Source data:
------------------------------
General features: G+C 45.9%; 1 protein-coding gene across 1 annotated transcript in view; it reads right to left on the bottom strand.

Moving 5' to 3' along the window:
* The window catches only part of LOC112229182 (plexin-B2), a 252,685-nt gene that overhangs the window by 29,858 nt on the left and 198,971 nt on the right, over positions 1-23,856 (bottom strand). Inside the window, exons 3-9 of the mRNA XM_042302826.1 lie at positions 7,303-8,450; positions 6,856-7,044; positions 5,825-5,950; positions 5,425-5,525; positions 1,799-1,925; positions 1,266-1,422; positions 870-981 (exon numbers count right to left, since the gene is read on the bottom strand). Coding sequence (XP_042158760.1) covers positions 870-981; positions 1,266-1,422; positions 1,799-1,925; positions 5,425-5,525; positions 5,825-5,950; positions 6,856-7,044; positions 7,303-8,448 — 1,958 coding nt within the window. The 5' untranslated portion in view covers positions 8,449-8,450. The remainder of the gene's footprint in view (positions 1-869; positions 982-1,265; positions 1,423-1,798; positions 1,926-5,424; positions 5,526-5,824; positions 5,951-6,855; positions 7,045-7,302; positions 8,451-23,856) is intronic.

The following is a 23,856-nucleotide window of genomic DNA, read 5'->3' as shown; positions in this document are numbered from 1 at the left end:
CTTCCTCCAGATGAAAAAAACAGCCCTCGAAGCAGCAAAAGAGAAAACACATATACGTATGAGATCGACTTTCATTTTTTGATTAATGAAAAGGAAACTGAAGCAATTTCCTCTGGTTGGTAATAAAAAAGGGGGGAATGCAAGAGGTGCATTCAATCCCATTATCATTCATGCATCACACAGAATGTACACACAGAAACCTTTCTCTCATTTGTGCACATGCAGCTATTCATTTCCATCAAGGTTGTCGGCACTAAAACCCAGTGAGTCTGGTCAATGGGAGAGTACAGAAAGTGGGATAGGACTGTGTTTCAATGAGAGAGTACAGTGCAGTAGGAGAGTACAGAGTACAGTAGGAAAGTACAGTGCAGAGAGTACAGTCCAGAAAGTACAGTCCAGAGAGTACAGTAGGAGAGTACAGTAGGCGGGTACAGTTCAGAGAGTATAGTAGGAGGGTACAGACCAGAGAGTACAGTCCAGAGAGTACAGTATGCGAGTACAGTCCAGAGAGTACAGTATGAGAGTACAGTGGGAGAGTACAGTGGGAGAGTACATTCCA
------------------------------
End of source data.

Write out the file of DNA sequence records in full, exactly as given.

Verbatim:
General features: G+C 45.9%; 1 protein-coding gene across 1 annotated transcript in view; it reads right to left on the bottom strand.

Moving 5' to 3' along the window:
* The window catches only part of LOC112229182 (plexin-B2), a 252,685-nt gene that overhangs the window by 29,858 nt on the left and 198,971 nt on the right, over positions 1-23,856 (bottom strand). Inside the window, exons 3-9 of the mRNA XM_042302826.1 lie at positions 7,303-8,450; positions 6,856-7,044; positions 5,825-5,950; positions 5,425-5,525; positions 1,799-1,925; positions 1,266-1,422; positions 870-981 (exon numbers count right to left, since the gene is read on the bottom strand). Coding sequence (XP_042158760.1) covers positions 870-981; positions 1,266-1,422; positions 1,799-1,925; positions 5,425-5,525; positions 5,825-5,950; positions 6,856-7,044; positions 7,303-8,448 — 1,958 coding nt within the window. The 5' untranslated portion in view covers positions 8,449-8,450. The remainder of the gene's footprint in view (positions 1-869; positions 982-1,265; positions 1,423-1,798; positions 1,926-5,424; positions 5,526-5,824; positions 5,951-6,855; positions 7,045-7,302; positions 8,451-23,856) is intronic.

The following is a 23,856-nucleotide window of genomic DNA, read 5'->3' as shown; positions in this document are numbered from 1 at the left end:
CTTCCTCCAGATGAAAAAAACAGCCCTCGAAGCAGCAAAAGAGAAAACACATATACGTATGAGATCGACTTTCATTTTTTGATTAATGAAAAGGAAACTGAAGCAATTTCCTCTGGTTGGTAATAAAAAAGGGGGGAATGCAAGAGGTGCATTCAATCCCATTATCATTCATGCATCACACAGAATGTACACACAGAAACCTTTCTCTCATTTGTGCACATGCAGCTATTCATTTCCATCAAGGTTGTCGGCACTAAAACCCAGTGAGTCTGGTCAATGGGAGAGTACAGAAAGTGGGATAGGACTGTGTTTCAATGAGAGAGTACAGTGCAGTAGGAGAGTACAGAGTACAGTAGGAAAGTACAGTGCAGAGAGTACAGTCCAGAAAGTACAGTCCAGAGAGTACAGTAGGAGAGTACAGTAGGCGGGTACAGTTCAGAGAGTATAGTAGGAGGGTACAGACCAGAGAGTACAGTCCAGAGAGTACAGTATGCGAGTACAGTCCAGAGAGTACAGTATGAGAGTACAGTGGGAGAGTACAGTGGGAGAGTACATTCCA